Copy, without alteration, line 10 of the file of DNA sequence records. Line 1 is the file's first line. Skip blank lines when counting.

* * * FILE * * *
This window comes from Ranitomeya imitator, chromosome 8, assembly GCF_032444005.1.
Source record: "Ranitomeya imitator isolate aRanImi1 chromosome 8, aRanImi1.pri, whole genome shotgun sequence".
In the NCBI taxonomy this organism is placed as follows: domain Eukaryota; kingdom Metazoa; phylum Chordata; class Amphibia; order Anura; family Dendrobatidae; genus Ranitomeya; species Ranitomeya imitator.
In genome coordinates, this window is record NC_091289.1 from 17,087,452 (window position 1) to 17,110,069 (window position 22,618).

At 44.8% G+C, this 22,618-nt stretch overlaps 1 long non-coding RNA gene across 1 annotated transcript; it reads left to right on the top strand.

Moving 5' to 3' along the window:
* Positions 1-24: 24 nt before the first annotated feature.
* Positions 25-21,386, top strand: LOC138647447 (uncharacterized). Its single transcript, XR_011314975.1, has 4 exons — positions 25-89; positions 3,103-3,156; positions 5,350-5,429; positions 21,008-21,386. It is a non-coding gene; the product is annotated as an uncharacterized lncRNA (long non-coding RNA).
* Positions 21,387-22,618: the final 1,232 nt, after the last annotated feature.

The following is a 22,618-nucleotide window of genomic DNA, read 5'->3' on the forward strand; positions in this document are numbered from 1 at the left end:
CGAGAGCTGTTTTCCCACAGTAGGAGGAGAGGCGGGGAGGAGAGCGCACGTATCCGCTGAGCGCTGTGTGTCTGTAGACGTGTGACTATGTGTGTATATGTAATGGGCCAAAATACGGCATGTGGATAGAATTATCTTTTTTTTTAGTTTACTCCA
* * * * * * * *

The following is a 22,618-nucleotide window of genomic DNA, read 5'->3' on the forward strand; positions in this document are numbered from 1 at the left end: